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Where do the names of the invoices come from?

Sacraments, vigilantes, friar balls: Have you ever thought of where the names of the bills come from? I kept reading
de dónde vienen los nombres de las facturas
24 January, 2020

We went into the bakery and we didn’t even think about it. We begin to list what we are going to include in our dozen bills: sacraments, vigilantes, friar balls, little cannons. But did you ever think about the particular names? The thing is like this: our bills were baptized to protest. And, every time we name them, we are remembering, in a way, the anarchist cause.

Like a lot of things in this country of immigrant tradition, it all started with an Italian. In 1887, in Buenos Aires Aires, the anarchist Ettore Mattei created the first institution of the Argentine resistance: the Cosmopolitan Society of Resistance and Placement of Baker workers.

The following year, bakers who were part of the union held a strike that lasted more than 15 days. It was then that they decided to make their claims in a different way: they named their creations with names that — in fact — represent a protest to the institutions they were fighting against.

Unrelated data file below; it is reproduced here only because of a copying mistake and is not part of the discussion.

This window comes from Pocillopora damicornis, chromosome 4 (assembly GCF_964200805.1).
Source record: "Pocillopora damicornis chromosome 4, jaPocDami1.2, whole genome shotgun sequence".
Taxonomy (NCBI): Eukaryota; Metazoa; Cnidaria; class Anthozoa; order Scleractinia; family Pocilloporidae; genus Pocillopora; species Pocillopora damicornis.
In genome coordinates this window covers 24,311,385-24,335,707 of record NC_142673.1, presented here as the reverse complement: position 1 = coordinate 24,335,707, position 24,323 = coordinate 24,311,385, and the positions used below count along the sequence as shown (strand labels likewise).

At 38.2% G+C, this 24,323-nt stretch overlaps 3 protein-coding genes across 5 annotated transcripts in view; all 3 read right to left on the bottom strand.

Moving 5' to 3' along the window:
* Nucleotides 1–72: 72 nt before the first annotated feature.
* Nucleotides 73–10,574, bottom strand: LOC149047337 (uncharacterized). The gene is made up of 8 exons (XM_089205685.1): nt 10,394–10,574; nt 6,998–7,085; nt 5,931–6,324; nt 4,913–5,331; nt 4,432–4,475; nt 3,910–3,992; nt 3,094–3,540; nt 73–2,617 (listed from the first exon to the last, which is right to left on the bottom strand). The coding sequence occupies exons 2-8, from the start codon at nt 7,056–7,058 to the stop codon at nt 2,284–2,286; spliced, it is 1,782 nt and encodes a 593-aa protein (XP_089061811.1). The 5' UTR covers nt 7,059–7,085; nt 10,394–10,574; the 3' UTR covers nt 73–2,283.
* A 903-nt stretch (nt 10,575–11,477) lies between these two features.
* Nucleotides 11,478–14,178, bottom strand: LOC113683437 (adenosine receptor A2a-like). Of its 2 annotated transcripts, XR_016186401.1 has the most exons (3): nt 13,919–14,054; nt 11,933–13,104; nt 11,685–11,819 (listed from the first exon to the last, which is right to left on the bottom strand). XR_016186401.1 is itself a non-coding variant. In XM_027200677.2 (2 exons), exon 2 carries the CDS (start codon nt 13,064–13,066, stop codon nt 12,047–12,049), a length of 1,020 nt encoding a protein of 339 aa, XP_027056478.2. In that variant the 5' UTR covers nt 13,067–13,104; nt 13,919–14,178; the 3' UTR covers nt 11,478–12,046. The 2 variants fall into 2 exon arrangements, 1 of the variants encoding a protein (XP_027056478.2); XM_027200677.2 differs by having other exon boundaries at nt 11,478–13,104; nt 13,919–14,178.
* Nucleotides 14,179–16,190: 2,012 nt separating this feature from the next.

The meanings

  • Sacraments: His name is a critique to the Catholic Church.
  • Friar Balls: Bakers put on them that name to ironize about priests.
  • Bombs: They are a direct mockery against the Army.
  • Cañoncitos: They allude to the canyons of the Army.
  • Watchers: His name is a direct mockery of the police force.
  • Booklets: With their form, they refer to the education.
  • Cremonas: They resemble a glued row of letters A, symbol of anarchism.

And why do we call “bills” to the bills?

The name that encompasses all these varieties is also a way that bakers found to make see their work. By naming them this way, union members called the attention to the value of their work.

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